While Merck’s treasury team has steadily expanded since the arrival of Bruns and Bermüller – it numbers 32 financial professionals currently – it remains a relatively small department within a company of nearly 55,000 employees.
“I’d say that treasury today is far more about dealing with the company’s internal projects and processes than dealing with banks and other financial market participants. The former now accounts for around 80% of my time,” adds Bermüller.
He reflects on how the IT part of the business also “occupies a growing part of my working day and that of the team” as they all look to make the most effective use of big data, IT processes and standardisation. In line with its peers, Merck is assessing how best to deploy new emerging technologies over the coming decade.
“We’re already employing robotics in our treasury operations and AI will increasingly be a driver over the years ahead,” predicts Bermüller. “At the same time, it’s not the solution to everything. As it undergoes further refinement, AI can be the replacement for repetitive tasks that follow certain rules. It isn’t yet there for the more complex solutions, although that will come over time.”
The treasury team uses application programming interfaces in reaching out to Merck’s relationship banks to gain more data and have a deeper analysis in areas such as payment types. But ultimately, the company wants the ability to own its own digital boardroom. “For the time being though, I’m more of a believer in big data management and analytics,” Bermüller says. “This is the route that is leading to the day when we can employ process mining to identify where all treasury’s roadblocks are.”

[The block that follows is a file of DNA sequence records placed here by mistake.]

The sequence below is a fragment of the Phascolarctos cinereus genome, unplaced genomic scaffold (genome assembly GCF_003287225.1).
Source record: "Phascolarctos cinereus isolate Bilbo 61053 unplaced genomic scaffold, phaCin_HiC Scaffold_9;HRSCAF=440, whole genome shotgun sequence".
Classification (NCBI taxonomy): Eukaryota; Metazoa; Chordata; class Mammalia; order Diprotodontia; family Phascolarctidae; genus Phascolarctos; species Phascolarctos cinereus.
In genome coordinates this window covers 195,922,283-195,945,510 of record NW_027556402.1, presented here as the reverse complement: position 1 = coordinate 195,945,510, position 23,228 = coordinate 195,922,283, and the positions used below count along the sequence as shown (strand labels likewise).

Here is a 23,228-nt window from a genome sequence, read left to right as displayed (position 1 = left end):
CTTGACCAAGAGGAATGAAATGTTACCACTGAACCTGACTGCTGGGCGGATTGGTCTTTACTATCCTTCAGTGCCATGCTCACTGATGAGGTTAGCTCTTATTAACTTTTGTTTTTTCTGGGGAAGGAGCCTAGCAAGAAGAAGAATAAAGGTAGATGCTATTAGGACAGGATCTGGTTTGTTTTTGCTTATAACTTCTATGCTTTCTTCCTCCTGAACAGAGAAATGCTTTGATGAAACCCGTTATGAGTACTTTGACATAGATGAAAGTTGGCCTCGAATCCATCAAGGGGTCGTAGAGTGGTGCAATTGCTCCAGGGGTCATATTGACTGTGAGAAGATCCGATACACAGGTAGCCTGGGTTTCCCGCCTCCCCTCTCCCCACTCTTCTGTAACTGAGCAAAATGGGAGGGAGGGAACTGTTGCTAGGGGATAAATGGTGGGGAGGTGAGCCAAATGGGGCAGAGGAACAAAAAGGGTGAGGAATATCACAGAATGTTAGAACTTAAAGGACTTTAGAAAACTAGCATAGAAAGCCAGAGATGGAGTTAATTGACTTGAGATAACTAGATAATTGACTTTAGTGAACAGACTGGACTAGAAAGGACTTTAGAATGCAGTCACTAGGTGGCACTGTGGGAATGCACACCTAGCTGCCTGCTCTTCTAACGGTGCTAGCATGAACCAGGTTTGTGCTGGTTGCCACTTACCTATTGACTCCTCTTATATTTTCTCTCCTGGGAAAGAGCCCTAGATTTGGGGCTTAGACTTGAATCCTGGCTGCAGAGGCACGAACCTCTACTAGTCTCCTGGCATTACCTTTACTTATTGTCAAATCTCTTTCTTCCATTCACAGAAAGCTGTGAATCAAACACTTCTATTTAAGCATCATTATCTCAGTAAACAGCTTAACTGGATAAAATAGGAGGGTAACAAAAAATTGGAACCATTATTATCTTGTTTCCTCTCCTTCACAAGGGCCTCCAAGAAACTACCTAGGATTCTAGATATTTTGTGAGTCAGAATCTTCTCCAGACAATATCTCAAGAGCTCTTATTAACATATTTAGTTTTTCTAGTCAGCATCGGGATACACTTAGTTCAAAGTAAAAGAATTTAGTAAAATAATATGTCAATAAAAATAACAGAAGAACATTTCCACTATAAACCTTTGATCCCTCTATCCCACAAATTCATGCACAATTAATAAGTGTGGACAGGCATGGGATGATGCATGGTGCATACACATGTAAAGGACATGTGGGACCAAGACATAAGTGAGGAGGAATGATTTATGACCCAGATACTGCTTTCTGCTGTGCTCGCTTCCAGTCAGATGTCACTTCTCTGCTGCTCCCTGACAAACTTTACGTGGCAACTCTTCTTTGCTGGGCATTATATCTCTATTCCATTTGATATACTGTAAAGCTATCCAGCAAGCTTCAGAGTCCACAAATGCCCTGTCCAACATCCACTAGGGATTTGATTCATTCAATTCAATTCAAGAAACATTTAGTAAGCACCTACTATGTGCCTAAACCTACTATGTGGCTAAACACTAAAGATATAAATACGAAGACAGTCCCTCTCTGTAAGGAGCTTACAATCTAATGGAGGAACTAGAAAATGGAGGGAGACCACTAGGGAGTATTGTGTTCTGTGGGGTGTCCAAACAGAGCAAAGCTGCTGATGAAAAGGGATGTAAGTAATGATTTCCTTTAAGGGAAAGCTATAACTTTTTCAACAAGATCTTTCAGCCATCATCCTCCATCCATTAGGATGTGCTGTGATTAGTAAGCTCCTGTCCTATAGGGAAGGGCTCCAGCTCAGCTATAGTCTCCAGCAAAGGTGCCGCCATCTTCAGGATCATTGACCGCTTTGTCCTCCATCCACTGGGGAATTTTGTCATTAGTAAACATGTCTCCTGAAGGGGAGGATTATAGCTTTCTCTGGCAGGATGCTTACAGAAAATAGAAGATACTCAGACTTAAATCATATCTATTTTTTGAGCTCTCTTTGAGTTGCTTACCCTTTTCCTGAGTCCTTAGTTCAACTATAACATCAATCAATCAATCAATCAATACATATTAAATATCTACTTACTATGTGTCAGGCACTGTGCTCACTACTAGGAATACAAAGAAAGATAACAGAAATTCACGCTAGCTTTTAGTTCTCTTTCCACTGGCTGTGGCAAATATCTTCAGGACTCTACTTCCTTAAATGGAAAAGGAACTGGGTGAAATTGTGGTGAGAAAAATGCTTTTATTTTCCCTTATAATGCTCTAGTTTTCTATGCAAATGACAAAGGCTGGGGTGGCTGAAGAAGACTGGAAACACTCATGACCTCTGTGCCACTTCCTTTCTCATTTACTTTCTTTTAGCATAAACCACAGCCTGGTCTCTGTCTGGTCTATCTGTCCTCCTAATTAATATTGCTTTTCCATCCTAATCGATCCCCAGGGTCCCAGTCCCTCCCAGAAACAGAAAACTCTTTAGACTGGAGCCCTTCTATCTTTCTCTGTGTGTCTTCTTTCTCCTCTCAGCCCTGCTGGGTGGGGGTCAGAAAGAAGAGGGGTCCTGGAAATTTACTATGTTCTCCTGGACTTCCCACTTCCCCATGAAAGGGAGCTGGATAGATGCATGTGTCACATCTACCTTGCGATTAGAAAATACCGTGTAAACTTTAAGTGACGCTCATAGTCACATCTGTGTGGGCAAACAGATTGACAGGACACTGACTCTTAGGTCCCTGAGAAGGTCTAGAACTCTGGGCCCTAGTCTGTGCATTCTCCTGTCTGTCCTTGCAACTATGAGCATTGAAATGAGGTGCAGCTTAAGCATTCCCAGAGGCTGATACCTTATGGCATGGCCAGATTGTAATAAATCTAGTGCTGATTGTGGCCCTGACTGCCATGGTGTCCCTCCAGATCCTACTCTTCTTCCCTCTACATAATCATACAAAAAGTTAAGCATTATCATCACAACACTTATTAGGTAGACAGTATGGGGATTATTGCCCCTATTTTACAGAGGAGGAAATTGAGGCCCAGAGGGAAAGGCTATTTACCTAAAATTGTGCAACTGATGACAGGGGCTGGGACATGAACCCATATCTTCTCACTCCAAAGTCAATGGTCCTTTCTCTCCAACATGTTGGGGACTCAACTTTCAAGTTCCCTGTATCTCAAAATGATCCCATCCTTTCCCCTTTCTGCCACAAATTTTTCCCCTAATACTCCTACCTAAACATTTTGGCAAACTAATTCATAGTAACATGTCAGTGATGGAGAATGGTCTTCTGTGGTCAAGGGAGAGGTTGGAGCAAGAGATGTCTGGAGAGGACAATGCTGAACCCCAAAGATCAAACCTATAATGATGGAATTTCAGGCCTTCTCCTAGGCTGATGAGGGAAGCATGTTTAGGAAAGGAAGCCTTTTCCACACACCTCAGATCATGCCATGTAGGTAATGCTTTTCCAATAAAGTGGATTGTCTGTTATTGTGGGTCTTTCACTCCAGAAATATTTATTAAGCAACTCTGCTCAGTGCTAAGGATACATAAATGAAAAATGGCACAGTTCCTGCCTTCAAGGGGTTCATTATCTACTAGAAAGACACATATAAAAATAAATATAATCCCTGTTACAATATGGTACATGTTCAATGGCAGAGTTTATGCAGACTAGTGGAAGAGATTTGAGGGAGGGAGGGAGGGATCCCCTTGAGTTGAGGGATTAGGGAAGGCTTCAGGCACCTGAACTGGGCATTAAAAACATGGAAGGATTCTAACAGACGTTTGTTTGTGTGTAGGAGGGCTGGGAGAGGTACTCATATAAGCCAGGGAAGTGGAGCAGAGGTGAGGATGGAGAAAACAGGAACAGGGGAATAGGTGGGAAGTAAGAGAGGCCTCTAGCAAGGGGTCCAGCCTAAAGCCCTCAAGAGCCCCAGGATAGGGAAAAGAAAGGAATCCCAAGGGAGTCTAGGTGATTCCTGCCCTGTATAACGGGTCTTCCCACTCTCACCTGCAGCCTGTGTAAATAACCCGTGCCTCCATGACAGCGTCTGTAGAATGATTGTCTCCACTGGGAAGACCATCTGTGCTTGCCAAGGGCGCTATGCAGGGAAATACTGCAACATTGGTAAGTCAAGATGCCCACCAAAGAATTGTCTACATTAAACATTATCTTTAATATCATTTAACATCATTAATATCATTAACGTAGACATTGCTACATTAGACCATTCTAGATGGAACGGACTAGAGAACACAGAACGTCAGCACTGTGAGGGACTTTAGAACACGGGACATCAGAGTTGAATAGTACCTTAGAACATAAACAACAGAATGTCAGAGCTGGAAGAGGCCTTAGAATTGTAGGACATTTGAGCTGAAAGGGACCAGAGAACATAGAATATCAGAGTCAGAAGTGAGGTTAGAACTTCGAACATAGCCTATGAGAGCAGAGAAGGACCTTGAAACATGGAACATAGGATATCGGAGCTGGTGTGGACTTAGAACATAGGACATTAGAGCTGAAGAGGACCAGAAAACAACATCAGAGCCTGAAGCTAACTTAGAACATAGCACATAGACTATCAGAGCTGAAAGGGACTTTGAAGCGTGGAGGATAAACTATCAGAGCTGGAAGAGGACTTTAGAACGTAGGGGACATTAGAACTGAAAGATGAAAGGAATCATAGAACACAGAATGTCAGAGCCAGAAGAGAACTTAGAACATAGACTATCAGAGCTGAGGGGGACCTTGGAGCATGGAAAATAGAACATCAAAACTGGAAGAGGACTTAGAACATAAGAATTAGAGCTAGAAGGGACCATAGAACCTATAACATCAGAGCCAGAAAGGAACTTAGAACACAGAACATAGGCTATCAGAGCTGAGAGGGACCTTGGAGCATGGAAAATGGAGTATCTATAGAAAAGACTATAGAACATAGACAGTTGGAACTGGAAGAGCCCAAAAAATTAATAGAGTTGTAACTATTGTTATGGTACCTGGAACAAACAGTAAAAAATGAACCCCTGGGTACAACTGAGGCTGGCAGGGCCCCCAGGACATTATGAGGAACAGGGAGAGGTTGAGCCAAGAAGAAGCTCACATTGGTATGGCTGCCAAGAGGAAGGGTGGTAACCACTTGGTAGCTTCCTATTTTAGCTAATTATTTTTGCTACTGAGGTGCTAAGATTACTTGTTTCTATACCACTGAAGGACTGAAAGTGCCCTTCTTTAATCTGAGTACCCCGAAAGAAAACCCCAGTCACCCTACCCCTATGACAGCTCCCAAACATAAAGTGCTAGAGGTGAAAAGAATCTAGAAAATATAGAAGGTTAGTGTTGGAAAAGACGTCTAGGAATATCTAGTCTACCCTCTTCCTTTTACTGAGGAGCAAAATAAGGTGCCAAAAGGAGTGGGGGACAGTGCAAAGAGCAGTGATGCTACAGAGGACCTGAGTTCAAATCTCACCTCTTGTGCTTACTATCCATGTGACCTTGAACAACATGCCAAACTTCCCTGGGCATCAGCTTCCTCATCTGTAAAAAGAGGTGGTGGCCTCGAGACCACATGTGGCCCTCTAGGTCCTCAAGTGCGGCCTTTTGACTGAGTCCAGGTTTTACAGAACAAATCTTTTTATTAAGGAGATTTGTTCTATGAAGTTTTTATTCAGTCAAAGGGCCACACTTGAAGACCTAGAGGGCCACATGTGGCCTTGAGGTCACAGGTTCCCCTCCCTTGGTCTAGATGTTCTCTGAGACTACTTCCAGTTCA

Although consumer habits are steadily fuelling demand for instant payments and penetrating the B2B sector, this is one area where Merck has been less proactive. “They [instant payments] have yet to play a major role within our business outside of the life sciences division, where instant payments are sometimes connected to logistics and mostly when the delivery of goods is expected within 24 or 48 hours,” confirms Bermüller. “It’s something we’re looking into for this particular business, but it’s not a top priority as we’re not a retailer. We also recognise the risk of fraud when a payment is made instantly and it’s then too late to be retracted. So a payment period of, say, 30 days does have certain advantages.
“We have to be vigilant about preventing fraud, which is increasingly a risk for all businesses. The starting point of fraud is the human interface, so as well as making sure your people are aware you have to ensure that all of your systems are secure. We see the roll-out of our payment factory as a means of combatting fraud. It’s all about awareness and keeping one step ahead of the criminal – even voice recognition is no longer a foolproof system.”